“And here’s the irony,” Goodell continued, “this proposed moratorium would have shut down all the conventional operations for which there’s no documented problems in groundwater contamination over concerns of the Marcellus Shale’s high-volume, non-conventional drilling for which there were no drilling permits being issued. In other words, it didn’t affect the Marcellus Shale where there were concerns, but shut down everything else.”
Though the moratorium bill passed the Assembly, it failed to pass the Senate. In the Assembly, the bill saw opposition from the Republican majority as well as from several Western New York Democrats who Goodell said “understand the importance of continuing to develop the local economy.” Additionally, Goodell credited state Sen. Cathy Young, R-Olean, for leading the bill’s opposition in the state Senate.
A recent fact sheet published by the Independent Oil & Gas Association of New York pointed out that the local industries operate under a thorough state and federal permitting structure.
The fact sheet identifies state and federal regulatory agencies and programs, which oversee every step of the oil and gas extraction process, from the permitting process, to worksite safety, water testing, and well casing, all the way through site completion and reclamation.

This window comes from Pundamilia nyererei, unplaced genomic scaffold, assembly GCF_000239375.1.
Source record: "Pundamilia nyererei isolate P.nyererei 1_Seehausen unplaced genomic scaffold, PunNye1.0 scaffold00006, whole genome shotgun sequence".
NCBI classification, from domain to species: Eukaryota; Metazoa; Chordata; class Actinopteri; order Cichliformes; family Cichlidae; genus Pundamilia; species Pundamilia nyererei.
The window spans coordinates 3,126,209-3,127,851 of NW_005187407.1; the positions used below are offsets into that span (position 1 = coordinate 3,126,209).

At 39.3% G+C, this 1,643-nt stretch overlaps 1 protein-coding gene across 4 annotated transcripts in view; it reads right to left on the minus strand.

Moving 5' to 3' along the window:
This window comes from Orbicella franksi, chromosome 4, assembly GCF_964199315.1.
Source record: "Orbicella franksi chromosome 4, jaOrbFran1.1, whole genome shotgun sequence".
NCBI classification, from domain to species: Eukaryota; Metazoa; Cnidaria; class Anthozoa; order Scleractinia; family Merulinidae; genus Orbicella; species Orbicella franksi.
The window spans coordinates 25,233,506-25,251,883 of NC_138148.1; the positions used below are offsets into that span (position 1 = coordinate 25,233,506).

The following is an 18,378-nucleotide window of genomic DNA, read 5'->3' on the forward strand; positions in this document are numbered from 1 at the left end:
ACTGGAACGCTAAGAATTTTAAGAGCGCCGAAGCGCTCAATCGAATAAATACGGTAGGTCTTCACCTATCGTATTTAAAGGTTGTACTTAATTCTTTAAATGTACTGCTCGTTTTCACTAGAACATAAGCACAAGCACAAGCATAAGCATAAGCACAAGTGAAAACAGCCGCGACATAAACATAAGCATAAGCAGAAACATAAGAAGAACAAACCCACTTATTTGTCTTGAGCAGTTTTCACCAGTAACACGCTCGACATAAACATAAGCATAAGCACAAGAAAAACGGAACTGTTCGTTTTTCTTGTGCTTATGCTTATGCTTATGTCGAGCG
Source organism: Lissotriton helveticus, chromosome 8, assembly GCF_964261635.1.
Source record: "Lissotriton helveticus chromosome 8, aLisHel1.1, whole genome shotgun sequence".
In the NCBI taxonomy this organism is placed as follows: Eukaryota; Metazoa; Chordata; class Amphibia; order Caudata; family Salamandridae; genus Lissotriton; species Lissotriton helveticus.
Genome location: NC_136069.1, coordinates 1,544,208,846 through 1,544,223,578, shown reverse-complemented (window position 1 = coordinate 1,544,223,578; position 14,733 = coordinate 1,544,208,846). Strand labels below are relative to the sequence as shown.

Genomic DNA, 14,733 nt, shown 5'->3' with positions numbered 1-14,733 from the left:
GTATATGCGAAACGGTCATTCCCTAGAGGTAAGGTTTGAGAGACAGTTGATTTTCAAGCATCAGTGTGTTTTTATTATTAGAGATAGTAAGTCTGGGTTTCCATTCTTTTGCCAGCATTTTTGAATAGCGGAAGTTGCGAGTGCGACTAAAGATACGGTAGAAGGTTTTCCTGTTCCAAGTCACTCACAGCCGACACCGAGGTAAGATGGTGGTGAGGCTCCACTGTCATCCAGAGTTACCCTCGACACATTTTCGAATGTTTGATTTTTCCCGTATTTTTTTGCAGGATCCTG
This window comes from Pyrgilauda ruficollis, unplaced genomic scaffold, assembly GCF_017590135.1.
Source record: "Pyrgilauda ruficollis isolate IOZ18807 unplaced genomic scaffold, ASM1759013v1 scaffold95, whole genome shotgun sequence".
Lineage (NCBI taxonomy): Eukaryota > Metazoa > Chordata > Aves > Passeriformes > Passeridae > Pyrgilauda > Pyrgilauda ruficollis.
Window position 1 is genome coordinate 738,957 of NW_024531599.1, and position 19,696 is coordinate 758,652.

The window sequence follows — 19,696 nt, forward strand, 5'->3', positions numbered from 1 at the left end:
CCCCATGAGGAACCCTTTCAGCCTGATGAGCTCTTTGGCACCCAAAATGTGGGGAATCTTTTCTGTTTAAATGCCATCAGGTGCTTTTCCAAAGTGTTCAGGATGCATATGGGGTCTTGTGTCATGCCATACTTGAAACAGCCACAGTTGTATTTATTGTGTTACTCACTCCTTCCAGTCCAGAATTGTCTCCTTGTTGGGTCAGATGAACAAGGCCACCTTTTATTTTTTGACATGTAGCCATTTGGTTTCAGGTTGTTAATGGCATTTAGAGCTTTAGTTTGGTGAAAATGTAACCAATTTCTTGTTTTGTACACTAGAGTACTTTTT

“IOGA of New York members want to remind the public that oil and gas operations have been regulated by the state and federal governments for many decades,” said Brad Gill, executive director of IOGA of New York. “We have a proven record of success and environmental protection.”
Further, according to Gill, the fact sheet briefly describes the many layers of laws and rules that help ensure the public that the industry continues to operate under New York state and federal laws and works actively to protect our environment.
The fact sheet and others are available online at the IOGA of New York website www.iogany.org and on the Marcellus Facts blog site www.marcellusfacts.com/blog/education.
According to DEC Commissioner Joe Martens, the state’s priority is to protect drinking water and the environment while allowing natural gas development to proceed.
The study released proposes guidelines to protect the environment, human health and communities from potential harm related to gas production using fracking, which injects wells with millions of gallons of chemically treated water and sand a mile underground to fracture the shale and release trapped gas.